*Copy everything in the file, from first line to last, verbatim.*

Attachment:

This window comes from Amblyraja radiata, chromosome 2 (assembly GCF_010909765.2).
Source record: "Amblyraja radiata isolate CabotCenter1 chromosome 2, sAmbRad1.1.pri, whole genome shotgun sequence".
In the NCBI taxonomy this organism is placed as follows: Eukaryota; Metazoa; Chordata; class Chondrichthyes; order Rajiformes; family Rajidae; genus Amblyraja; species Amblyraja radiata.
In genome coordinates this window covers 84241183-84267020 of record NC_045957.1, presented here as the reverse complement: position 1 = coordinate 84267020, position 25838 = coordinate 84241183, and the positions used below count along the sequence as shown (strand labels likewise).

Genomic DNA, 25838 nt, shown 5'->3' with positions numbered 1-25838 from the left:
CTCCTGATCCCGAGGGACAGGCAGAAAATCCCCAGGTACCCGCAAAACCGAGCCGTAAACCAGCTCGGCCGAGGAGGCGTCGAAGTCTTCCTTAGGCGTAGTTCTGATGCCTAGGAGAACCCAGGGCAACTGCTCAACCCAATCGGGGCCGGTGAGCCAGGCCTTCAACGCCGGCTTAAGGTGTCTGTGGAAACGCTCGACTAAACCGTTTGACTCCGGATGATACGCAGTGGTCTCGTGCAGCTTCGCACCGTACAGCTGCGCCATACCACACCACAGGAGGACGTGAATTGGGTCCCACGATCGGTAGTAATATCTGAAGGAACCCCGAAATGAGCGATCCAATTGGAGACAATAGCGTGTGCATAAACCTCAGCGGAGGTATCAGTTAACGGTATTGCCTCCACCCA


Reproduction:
This window comes from Amblyraja radiata, chromosome 2 (assembly GCF_010909765.2).
Source record: "Amblyraja radiata isolate CabotCenter1 chromosome 2, sAmbRad1.1.pri, whole genome shotgun sequence".
In the NCBI taxonomy this organism is placed as follows: Eukaryota; Metazoa; Chordata; class Chondrichthyes; order Rajiformes; family Rajidae; genus Amblyraja; species Amblyraja radiata.
In genome coordinates this window covers 84241183-84267020 of record NC_045957.1, presented here as the reverse complement: position 1 = coordinate 84267020, position 25838 = coordinate 84241183, and the positions used below count along the sequence as shown (strand labels likewise).

Genomic DNA, 25838 nt, shown 5'->3' with positions numbered 1-25838 from the left:
CTCCTGATCCCGAGGGACAGGCAGAAAATCCCCAGGTACCCGCAAAACCGAGCCGTAAACCAGCTCGGCCGAGGAGGCGTCGAAGTCTTCCTTAGGCGTAGTTCTGATGCCTAGGAGAACCCAGGGCAACTGCTCAACCCAATCGGGGCCGGTGAGCCAGGCCTTCAACGCCGGCTTAAGGTGTCTGTGGAAACGCTCGACTAAACCGTTTGACTCCGGATGATACGCAGTGGTCTCGTGCAGCTTCGCACCGTACAGCTGCGCCATACCACACCACAGGAGGACGTGAATTGGGTCCCACGATCGGTAGTAATATCTGAAGGAACCCCGAAATGAGCGATCCAATTGGAGACAATAGCGTGTGCATAAACCTCAGCGGAGGTATCAGTTAACGGTATTGCCTCCACCCA